Normally during the course of the menstrual cycle a single egg is released from the ovary. This one egg is selected out of over 1000 potential eggs. This one egg inside its follicle is selected because it happens to be at the right point in its development. It has the most receptors for the hormone FSH (follicle stimulating hormone). As this follicle starts to develop the cells around the egg release estrogen. This estrogen can lower the amount of FSH in the body so other follicles do not develop. This is the body’s natural way of preventing a multiple pregnancy.
Ovulation induction or ovarian stimulation can increase the number of eggs released in a cycle. There are medications that can be taken orally to help the pituitary release additional FSH to potentially allow for more than one follicle to develop. FSH can also be given directly as an injection, this is a more powerful way of producing more follicles which means more eggs.
Increased numbers of eggs being released can increase the chance that one of these eggs will be fertilized and make it to the uterus for implantation. If 2, 3 or 4 eggs are released in that month it can be equated to 2, 3 or 4 months of trying to get pregnant put into one month.
The ovulation induction is a great treatment to try for several cycles. If not successful after 3-4 treatments, it would be better to consider a treatment like in vitro fertilization (IVF).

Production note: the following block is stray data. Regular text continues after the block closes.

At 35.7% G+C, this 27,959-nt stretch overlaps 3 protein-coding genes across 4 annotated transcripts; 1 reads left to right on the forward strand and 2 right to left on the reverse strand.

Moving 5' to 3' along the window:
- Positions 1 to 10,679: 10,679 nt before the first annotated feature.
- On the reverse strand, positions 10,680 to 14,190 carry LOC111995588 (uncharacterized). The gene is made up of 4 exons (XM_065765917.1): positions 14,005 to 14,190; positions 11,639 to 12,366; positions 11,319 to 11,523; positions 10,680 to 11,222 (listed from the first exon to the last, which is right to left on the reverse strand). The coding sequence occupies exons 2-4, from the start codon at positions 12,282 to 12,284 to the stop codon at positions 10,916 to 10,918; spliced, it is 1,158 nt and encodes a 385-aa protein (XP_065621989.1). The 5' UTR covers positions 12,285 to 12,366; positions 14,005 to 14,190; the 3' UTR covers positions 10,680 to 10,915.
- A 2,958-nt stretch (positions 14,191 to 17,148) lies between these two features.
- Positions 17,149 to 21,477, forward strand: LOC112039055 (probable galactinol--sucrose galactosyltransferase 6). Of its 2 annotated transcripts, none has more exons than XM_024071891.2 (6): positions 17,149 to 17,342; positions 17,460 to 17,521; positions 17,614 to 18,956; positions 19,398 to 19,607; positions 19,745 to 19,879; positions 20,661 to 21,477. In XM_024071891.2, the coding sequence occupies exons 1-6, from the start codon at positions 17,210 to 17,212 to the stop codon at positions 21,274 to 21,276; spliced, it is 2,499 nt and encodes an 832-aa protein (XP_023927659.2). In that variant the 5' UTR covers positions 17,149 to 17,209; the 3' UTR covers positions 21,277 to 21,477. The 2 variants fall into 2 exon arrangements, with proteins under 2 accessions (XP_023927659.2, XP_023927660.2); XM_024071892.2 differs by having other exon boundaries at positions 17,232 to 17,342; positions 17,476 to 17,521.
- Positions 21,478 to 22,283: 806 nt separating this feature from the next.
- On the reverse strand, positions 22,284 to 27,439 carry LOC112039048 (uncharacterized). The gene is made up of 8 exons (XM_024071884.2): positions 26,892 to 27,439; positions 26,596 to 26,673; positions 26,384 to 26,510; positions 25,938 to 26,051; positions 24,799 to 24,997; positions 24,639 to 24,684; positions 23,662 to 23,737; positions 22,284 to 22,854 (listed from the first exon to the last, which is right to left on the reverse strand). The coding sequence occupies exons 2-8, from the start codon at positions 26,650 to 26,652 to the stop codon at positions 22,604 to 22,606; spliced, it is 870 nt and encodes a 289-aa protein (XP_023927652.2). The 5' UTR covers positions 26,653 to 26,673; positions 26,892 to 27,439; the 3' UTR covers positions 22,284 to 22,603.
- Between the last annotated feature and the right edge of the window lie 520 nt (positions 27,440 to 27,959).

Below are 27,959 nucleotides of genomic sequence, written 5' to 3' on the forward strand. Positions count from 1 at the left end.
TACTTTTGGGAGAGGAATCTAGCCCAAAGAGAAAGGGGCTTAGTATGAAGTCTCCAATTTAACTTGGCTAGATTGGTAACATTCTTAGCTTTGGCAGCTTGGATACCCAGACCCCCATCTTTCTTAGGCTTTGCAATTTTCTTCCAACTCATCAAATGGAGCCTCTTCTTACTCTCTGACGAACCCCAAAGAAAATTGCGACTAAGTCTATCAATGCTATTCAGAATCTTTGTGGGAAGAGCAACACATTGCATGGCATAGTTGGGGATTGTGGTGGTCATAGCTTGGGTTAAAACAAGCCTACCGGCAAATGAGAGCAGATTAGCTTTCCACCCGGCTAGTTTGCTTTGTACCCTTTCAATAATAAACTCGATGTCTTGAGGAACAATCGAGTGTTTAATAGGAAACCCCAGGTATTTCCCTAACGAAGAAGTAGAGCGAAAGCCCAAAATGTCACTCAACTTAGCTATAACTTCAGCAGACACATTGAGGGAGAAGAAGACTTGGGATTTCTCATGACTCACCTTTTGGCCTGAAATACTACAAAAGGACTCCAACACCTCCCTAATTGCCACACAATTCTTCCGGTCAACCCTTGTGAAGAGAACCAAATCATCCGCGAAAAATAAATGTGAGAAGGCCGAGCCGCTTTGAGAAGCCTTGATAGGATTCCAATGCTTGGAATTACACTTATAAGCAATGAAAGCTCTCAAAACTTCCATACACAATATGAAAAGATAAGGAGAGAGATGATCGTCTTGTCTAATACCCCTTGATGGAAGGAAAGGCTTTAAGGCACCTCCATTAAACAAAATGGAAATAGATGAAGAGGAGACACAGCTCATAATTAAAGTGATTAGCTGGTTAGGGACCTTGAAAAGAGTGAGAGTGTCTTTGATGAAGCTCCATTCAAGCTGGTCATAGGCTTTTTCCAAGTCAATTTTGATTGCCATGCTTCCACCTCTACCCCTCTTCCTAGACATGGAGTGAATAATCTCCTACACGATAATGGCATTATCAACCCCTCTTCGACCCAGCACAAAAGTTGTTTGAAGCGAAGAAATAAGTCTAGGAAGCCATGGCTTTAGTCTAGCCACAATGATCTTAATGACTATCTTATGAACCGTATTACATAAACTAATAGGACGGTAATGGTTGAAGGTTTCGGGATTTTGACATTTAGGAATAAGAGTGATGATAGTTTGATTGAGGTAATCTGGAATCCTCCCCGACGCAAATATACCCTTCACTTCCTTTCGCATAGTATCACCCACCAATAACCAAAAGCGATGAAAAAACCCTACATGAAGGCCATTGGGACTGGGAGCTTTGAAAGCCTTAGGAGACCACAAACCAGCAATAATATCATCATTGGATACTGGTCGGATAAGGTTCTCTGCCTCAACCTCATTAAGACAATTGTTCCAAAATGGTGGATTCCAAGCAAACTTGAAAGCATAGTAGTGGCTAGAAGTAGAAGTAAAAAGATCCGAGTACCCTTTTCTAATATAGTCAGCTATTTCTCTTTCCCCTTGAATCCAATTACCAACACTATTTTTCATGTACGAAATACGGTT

Ovulation induction requires functioning fallopian tubes and good sperm. If either the sperm quality or the tubal function is compromised the treatment does not have a significant chance of causing a pregnancy. IVF is a better option for these patients.
Process of Ovulation Induction
Ovulation induction or ovarian stimulation can be done with medications taken orally or by using medications that are given as a subcutaneous injection. Sometimes a combination of these two types of medications are used. The goal is to get from 2-6 follicles to develop, sometimes more if the woman is older than 40.
During the ovarian stimulation, ultrasound examinations may be used along with estrogen determinations to follow the development of the follicles. When the follicles have developed to the appropriate size, they are prepared for release, and a trigger medication is used to allow for the final maturation of the egg inside the follicle. In this final maturation step the egg gently lifts off the side of the follicle wall and floats in the middle of the follicular fluid on a small tether of cells.
As the egg(s) release the patient is instructed on when to have intercourse or if an intrauterine insemination (IUI) is being done, it will be timed for the ovulation.
This ultrasound image shows fully stimulated ovaries. Each of the grape-like follicles (15 to 25 mm in diameter) contains a microscopic egg.